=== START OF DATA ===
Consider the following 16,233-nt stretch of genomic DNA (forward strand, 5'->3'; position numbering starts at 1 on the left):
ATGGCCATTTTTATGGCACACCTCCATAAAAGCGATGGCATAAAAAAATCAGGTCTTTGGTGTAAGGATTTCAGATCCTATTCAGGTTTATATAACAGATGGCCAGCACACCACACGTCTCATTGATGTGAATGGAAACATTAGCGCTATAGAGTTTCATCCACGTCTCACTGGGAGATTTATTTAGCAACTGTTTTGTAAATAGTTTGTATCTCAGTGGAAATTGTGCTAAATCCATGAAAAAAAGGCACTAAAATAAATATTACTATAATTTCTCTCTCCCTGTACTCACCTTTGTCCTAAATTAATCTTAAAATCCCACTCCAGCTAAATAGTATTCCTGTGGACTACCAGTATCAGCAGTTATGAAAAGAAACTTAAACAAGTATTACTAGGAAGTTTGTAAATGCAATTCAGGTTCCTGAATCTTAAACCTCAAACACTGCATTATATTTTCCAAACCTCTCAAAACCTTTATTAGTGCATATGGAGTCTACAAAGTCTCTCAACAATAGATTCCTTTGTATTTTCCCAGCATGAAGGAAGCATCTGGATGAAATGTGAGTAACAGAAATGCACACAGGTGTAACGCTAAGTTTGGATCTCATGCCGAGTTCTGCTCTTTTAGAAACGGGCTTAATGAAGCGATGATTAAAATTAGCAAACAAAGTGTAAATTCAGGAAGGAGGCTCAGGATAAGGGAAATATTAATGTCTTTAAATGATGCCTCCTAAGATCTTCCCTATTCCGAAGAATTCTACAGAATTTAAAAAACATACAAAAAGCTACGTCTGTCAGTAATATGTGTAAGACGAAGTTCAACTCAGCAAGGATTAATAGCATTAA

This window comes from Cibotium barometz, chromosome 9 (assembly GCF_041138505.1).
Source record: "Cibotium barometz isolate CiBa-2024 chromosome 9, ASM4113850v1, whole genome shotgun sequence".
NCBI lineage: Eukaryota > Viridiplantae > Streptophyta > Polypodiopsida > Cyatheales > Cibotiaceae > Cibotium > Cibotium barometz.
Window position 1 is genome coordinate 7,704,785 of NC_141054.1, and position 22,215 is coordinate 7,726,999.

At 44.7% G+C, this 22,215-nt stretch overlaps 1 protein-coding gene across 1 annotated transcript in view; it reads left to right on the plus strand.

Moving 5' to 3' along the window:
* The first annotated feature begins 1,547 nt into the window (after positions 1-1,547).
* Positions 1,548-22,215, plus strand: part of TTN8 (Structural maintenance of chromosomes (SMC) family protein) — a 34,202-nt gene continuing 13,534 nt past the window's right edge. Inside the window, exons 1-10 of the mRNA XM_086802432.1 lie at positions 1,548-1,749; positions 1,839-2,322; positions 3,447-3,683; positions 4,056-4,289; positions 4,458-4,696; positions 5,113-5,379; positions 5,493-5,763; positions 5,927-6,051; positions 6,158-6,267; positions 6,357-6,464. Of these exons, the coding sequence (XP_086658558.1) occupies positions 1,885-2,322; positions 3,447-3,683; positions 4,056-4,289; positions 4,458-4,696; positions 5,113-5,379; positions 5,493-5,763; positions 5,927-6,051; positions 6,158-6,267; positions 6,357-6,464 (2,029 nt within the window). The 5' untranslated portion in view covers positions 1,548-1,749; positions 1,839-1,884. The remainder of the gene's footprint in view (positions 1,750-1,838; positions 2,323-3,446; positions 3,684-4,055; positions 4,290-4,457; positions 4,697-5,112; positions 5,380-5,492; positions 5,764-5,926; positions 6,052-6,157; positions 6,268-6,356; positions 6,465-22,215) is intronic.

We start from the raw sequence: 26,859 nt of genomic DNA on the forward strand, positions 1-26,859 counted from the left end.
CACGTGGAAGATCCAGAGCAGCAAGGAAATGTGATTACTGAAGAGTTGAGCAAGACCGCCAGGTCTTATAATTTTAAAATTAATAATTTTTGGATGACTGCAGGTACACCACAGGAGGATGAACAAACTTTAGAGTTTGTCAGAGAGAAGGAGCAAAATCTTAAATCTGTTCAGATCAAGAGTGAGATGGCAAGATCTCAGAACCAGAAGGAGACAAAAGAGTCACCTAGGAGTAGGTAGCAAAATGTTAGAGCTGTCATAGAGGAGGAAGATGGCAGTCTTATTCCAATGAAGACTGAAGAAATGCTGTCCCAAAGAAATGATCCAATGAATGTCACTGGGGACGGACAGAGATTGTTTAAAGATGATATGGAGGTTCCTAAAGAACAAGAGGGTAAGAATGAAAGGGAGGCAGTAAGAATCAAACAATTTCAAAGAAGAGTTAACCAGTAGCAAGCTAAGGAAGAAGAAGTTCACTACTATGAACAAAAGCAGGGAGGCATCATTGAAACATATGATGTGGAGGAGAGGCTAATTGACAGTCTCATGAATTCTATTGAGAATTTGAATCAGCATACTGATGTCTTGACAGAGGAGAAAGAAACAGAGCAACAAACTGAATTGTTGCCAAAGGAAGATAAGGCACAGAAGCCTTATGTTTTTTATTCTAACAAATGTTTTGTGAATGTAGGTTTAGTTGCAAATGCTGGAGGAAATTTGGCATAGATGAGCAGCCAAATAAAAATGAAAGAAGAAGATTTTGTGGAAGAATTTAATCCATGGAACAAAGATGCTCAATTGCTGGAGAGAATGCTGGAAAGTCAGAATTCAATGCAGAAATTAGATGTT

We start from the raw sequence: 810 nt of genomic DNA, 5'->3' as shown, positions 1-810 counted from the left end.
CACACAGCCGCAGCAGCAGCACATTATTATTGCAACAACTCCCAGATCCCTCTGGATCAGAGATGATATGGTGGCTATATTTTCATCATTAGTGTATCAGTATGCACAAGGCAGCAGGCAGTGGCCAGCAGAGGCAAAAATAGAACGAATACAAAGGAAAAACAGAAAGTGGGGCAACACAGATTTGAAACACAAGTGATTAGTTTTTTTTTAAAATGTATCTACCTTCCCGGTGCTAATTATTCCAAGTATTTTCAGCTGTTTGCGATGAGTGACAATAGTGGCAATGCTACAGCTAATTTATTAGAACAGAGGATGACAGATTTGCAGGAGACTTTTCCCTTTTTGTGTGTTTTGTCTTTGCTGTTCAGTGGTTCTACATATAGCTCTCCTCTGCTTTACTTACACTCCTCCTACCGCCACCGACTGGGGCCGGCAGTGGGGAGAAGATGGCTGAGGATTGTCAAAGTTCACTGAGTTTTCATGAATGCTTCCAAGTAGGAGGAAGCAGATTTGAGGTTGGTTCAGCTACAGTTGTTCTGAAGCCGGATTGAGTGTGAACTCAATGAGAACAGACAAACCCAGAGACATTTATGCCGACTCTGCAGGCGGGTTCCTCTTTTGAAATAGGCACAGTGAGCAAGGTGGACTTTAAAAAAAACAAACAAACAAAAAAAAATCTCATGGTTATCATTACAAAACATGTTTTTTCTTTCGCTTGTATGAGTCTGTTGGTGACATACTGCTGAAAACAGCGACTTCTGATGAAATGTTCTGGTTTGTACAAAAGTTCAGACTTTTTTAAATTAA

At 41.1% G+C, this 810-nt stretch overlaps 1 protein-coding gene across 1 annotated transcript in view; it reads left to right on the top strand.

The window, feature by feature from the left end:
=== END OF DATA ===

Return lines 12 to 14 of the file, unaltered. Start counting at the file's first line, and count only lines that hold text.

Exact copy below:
CACGTGGAAGATCCAGAGCAGCAAGGAAATGTGATTACTGAAGAGTTGAGCAAGACCGCCAGGTCTTATAATTTTAAAATTAATAATTTTTGGATGACTGCAGGTACACCACAGGAGGATGAACAAACTTTAGAGTTTGTCAGAGAGAAGGAGCAAAATCTTAAATCTGTTCAGATCAAGAGTGAGATGGCAAGATCTCAGAACCAGAAGGAGACAAAAGAGTCACCTAGGAGTAGGTAGCAAAATGTTAGAGCTGTCATAGAGGAGGAAGATGGCAGTCTTATTCCAATGAAGACTGAAGAAATGCTGTCCCAAAGAAATGATCCAATGAATGTCACTGGGGACGGACAGAGATTGTTTAAAGATGATATGGAGGTTCCTAAAGAACAAGAGGGTAAGAATGAAAGGGAGGCAGTAAGAATCAAACAATTTCAAAGAAGAGTTAACCAGTAGCAAGCTAAGGAAGAAGAAGTTCACTACTATGAACAAAAGCAGGGAGGCATCATTGAAACATATGATGTGGAGGAGAGGCTAATTGACAGTCTCATGAATTCTATTGAGAATTTGAATCAGCATACTGATGTCTTGACAGAGGAGAAAGAAACAGAGCAACAAACTGAATTGTTGCCAAAGGAAGATAAGGCACAGAAGCCTTATGTTTTTTATTCTAACAAATGTTTTGTGAATGTAGGTTTAGTTGCAAATGCTGGAGGAAATTTGGCATAGATGAGCAGCCAAATAAAAATGAAAGAAGAAGATTTTGTGGAAGAATTTAATCCATGGAACAAAGATGCTCAATTGCTGGAGAGAATGCTGGAAAGTCAGAATTCAATGCAGAAATTAGATGTT

We start from the raw sequence: 810 nt of genomic DNA, 5'->3' as shown, positions 1-810 counted from the left end.
CACACAGCCGCAGCAGCAGCACATTATTATTGCAACAACTCCCAGATCCCTCTGGATCAGAGATGATATGGTGGCTATATTTTCATCATTAGTGTATCAGTATGCACAAGGCAGCAGGCAGTGGCCAGCAGAGGCAAAAATAGAACGAATACAAAGGAAAAACAGAAAGTGGGGCAACACAGATTTGAAACACAAGTGATTAGTTTTTTTTTAAAATGTATCTACCTTCCCGGTGCTAATTATTCCAAGTATTTTCAGCTGTTTGCGATGAGTGACAATAGTGGCAATGCTACAGCTAATTTATTAGAACAGAGGATGACAGATTTGCAGGAGACTTTTCCCTTTTTGTGTGTTTTGTCTTTGCTGTTCAGTGGTTCTACATATAGCTCTCCTCTGCTTTACTTACACTCCTCCTACCGCCACCGACTGGGGCCGGCAGTGGGGAGAAGATGGCTGAGGATTGTCAAAGTTCACTGAGTTTTCATGAATGCTTCCAAGTAGGAGGAAGCAGATTTGAGGTTGGTTCAGCTACAGTTGTTCTGAAGCCGGATTGAGTGTGAACTCAATGAGAACAGACAAACCCAGAGACATTTATGCCGACTCTGCAGGCGGGTTCCTCTTTTGAAATAGGCACAGTGAGCAAGGTGGACTTTAAAAAAAACAAACAAACAAAAAAAAATCTCATGGTTATCATTACAAAACATGTTTTTTCTTTCGCTTGTATGAGTCTGTTGGTGACATACTGCTGAAAACAGCGACTTCTGATGAAATGTTCTGGTTTGTACAAAAGTTCAGACTTTTTTAAATTAA